Sorrel (Rumex acetosa) and hibiscus (Hibiscus sabdariffa) are unrelated plants that have a few things in common but a lot of differences. Here’s where things can get confusing: hibiscus is called sorrel in some parts of the world. If you are attempting to use one or the other, it is important to know how the two herbs differ and to understand which one your recipe requires. Here is a look at how sorrel and hibiscus compare to each other.
How does sorrel differ from hibiscus?
Usually, sorrel and hibiscus look almost nothing like each other. Sorrel leaves are typically bright green and elongated with a slight arrowhead shape. Hibiscus has variegated leaves and red stems. Note that there are some sorrel varieties that have red stems but most don’t.
With sorrel, the edible part of the plant is the leaf, which you can consume raw or cooked. The bright red calyx at the base of each flower is the part of the hibiscus plant that is most commonly used for food. The calyx covers the seed pod. You peel the calyces off and they are edible raw, but it is more common to use hibiscus calyces for making infusions or to cook them.
Sorrel is a savory green herb and is prepared in the same ways that spinach and dandelion greens are prepared. The main application for hibiscus in the West is in beverages, though it is also used to make jams and jellies in some parts of the West Indies — it is sweetened in most of these preparations.
Sorrel’s acidity comes mostly from oxalic acid, the organic acid that is responsible for the acidity in rhubarb and other tart greens. Hibiscus gets most of its tart flavor from a variety of other organic acids, including malic and tartaric acid.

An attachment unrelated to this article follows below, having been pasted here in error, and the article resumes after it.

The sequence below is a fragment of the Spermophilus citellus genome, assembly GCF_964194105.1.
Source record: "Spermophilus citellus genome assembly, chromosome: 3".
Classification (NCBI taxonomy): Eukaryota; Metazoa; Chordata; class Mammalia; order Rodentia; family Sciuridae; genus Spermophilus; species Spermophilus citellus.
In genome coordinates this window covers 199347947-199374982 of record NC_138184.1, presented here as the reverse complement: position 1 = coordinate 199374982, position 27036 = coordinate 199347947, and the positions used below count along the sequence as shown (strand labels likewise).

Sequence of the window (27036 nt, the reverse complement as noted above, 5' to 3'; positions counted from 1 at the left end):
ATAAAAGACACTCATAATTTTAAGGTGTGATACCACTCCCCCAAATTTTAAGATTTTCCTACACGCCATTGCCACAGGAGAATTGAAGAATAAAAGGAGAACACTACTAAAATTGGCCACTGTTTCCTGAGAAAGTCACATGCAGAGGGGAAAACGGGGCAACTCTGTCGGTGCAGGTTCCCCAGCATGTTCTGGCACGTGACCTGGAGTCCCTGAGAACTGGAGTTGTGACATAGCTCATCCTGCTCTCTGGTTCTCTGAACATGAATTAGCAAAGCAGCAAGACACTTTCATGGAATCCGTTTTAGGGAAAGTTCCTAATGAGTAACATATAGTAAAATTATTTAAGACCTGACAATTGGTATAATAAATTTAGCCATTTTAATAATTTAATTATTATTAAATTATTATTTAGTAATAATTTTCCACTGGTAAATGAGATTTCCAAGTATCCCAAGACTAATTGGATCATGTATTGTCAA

Can you use sorrel in place of hibiscus and vice versa?
The flavor of sorrel and the flavor of hibiscus are both dominated by tartness so if you are thinking about using one or the other of these two herbs to make a tart savory dish, they may be interchangeable. Neither has much going for it in the flavor department outside of acidity. Still, there are a few important things that you may want to consider before making the switch.
Firstly, sorrel will not provide the bright red color that hibiscus provides. If you use sorrel as a hibiscus alternative, the resulting preparation will look noticeably different from a version containing hibiscus. Similarly, hibiscus will give a different appearance in a dish that is traditionally made with sorrel — it will make the dish bright red.
Secondly, sorrel is not traditionally used to make a beverage. The main application of hibiscus is for making infusions that serve as the basis for drinks. How well sorrel’s acidity might work in a beverage is questionable.
When should you use sorrel and when should you use hibiscus?
Use sorrel as a leafy green in salads or puree it for soups. Use it in Nigerian stews and salads or steamed as a side dish for fish. Hibiscus is a versatile plant with many applications but none is more popular than its use as a tea herb. You can serve hibiscus tea hot but in many tropical countries like Mexico and Jamaica, it is served sweetened and cold over ice. In Jamaica, the hibiscus drink is associated with the end-of-year holiday season and its flavor may be enhanced with spices and rum. In Mexico, it is a year-round favorite agua fresca.